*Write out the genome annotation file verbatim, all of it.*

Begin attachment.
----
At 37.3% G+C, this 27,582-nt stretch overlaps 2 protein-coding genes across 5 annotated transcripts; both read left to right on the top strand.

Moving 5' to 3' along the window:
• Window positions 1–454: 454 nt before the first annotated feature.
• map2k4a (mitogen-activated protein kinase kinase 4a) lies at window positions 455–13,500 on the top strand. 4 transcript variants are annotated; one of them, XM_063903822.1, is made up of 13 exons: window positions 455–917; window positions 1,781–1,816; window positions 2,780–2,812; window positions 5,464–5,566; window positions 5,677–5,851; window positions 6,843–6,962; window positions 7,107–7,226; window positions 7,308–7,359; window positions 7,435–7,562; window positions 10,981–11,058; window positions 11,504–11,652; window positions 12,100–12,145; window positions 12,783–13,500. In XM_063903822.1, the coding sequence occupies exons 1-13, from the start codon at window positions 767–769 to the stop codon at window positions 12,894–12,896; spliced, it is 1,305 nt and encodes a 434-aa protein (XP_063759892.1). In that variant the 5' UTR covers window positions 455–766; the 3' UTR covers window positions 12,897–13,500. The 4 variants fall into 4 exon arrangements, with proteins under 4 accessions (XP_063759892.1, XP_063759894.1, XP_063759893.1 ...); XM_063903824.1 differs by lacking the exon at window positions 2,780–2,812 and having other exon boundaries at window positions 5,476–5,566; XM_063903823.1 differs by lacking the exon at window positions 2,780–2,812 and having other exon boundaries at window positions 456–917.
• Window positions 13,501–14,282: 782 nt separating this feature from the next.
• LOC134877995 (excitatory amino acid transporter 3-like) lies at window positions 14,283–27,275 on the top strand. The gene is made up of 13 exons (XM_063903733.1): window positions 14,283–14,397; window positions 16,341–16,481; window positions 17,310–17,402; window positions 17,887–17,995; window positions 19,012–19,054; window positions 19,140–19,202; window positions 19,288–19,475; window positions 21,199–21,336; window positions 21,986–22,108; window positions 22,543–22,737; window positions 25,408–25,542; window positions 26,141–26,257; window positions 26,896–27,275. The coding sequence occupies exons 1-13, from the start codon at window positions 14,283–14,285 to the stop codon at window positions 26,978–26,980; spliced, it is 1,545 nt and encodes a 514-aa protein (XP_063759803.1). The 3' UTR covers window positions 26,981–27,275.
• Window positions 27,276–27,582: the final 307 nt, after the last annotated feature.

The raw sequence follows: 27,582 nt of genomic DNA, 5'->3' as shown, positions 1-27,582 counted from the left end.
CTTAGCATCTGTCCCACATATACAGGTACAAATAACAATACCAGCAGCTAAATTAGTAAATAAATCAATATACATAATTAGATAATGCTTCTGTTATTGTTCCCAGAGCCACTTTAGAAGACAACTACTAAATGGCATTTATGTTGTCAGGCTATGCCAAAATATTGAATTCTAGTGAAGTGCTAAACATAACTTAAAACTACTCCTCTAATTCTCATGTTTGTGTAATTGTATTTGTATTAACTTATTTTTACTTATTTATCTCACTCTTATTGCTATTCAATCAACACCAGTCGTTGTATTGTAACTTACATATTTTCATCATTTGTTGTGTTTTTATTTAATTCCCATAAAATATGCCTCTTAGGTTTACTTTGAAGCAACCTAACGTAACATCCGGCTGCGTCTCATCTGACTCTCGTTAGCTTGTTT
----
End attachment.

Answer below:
At 37.3% G+C, this 27,582-nt stretch overlaps 2 protein-coding genes across 5 annotated transcripts; both read left to right on the top strand.

Moving 5' to 3' along the window:
• Window positions 1–454: 454 nt before the first annotated feature.
• map2k4a (mitogen-activated protein kinase kinase 4a) lies at window positions 455–13,500 on the top strand. 4 transcript variants are annotated; one of them, XM_063903822.1, is made up of 13 exons: window positions 455–917; window positions 1,781–1,816; window positions 2,780–2,812; window positions 5,464–5,566; window positions 5,677–5,851; window positions 6,843–6,962; window positions 7,107–7,226; window positions 7,308–7,359; window positions 7,435–7,562; window positions 10,981–11,058; window positions 11,504–11,652; window positions 12,100–12,145; window positions 12,783–13,500. In XM_063903822.1, the coding sequence occupies exons 1-13, from the start codon at window positions 767–769 to the stop codon at window positions 12,894–12,896; spliced, it is 1,305 nt and encodes a 434-aa protein (XP_063759892.1). In that variant the 5' UTR covers window positions 455–766; the 3' UTR covers window positions 12,897–13,500. The 4 variants fall into 4 exon arrangements, with proteins under 4 accessions (XP_063759892.1, XP_063759894.1, XP_063759893.1 ...); XM_063903824.1 differs by lacking the exon at window positions 2,780–2,812 and having other exon boundaries at window positions 5,476–5,566; XM_063903823.1 differs by lacking the exon at window positions 2,780–2,812 and having other exon boundaries at window positions 456–917.
• Window positions 13,501–14,282: 782 nt separating this feature from the next.
• LOC134877995 (excitatory amino acid transporter 3-like) lies at window positions 14,283–27,275 on the top strand. The gene is made up of 13 exons (XM_063903733.1): window positions 14,283–14,397; window positions 16,341–16,481; window positions 17,310–17,402; window positions 17,887–17,995; window positions 19,012–19,054; window positions 19,140–19,202; window positions 19,288–19,475; window positions 21,199–21,336; window positions 21,986–22,108; window positions 22,543–22,737; window positions 25,408–25,542; window positions 26,141–26,257; window positions 26,896–27,275. The coding sequence occupies exons 1-13, from the start codon at window positions 14,283–14,285 to the stop codon at window positions 26,978–26,980; spliced, it is 1,545 nt and encodes a 514-aa protein (XP_063759803.1). The 3' UTR covers window positions 26,981–27,275.
• Window positions 27,276–27,582: the final 307 nt, after the last annotated feature.

The raw sequence follows: 27,582 nt of genomic DNA, 5'->3' as shown, positions 1-27,582 counted from the left end.
CTTAGCATCTGTCCCACATATACAGGTACAAATAACAATACCAGCAGCTAAATTAGTAAATAAATCAATATACATAATTAGATAATGCTTCTGTTATTGTTCCCAGAGCCACTTTAGAAGACAACTACTAAATGGCATTTATGTTGTCAGGCTATGCCAAAATATTGAATTCTAGTGAAGTGCTAAACATAACTTAAAACTACTCCTCTAATTCTCATGTTTGTGTAATTGTATTTGTATTAACTTATTTTTACTTATTTATCTCACTCTTATTGCTATTCAATCAACACCAGTCGTTGTATTGTAACTTACATATTTTCATCATTTGTTGTGTTTTTATTTAATTCCCATAAAATATGCCTCTTAGGTTTACTTTGAAGCAACCTAACGTAACATCCGGCTGCGTCTCATCTGACTCTCGTTAGCTTGTTT